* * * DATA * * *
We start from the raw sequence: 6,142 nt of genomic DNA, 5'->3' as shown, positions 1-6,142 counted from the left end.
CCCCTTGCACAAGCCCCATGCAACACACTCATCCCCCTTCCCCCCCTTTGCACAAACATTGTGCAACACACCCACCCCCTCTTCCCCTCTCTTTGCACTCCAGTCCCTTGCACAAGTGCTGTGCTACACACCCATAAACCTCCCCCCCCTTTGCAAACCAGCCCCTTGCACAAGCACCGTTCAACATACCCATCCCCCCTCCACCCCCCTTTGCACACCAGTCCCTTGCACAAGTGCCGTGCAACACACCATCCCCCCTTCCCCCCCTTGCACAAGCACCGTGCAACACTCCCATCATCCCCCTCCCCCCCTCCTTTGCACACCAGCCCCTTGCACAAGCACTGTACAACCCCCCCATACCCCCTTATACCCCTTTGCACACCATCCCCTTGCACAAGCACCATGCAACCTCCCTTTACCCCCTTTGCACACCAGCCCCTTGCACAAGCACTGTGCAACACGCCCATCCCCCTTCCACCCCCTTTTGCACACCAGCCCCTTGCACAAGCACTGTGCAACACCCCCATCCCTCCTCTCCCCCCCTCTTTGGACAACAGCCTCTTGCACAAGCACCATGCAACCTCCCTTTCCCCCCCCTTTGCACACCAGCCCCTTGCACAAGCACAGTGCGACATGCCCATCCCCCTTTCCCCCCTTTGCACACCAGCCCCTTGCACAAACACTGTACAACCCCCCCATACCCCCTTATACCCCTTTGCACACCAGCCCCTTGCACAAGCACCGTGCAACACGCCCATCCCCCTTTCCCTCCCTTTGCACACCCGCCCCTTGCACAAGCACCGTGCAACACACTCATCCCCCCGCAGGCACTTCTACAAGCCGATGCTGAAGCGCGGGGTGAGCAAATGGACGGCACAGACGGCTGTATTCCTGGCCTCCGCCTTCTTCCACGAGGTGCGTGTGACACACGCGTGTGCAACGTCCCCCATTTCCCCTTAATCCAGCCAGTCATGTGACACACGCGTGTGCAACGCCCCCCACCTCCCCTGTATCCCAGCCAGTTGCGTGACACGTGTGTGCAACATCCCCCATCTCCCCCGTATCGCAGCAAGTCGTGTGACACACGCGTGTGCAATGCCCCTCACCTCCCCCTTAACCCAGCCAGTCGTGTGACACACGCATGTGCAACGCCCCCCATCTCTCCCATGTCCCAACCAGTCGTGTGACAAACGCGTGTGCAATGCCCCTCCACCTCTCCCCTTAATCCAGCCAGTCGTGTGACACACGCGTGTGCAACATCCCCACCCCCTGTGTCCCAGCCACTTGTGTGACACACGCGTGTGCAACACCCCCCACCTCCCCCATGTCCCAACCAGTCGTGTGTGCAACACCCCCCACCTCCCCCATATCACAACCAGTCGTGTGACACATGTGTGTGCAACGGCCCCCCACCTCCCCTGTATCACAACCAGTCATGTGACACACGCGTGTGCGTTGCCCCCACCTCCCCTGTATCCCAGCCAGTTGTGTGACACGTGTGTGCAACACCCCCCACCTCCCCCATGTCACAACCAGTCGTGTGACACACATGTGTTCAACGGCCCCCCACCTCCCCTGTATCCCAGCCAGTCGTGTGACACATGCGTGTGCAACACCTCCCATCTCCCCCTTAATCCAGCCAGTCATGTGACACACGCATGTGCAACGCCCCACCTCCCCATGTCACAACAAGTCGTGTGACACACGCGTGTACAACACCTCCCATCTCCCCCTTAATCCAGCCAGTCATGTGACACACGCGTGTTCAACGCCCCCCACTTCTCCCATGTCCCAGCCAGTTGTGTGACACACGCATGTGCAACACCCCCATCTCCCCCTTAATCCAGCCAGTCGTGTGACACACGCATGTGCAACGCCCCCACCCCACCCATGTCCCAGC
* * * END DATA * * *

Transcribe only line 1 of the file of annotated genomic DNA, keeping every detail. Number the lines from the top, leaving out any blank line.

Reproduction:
We start from the raw sequence: 6,142 nt of genomic DNA, 5'->3' as shown, positions 1-6,142 counted from the left end.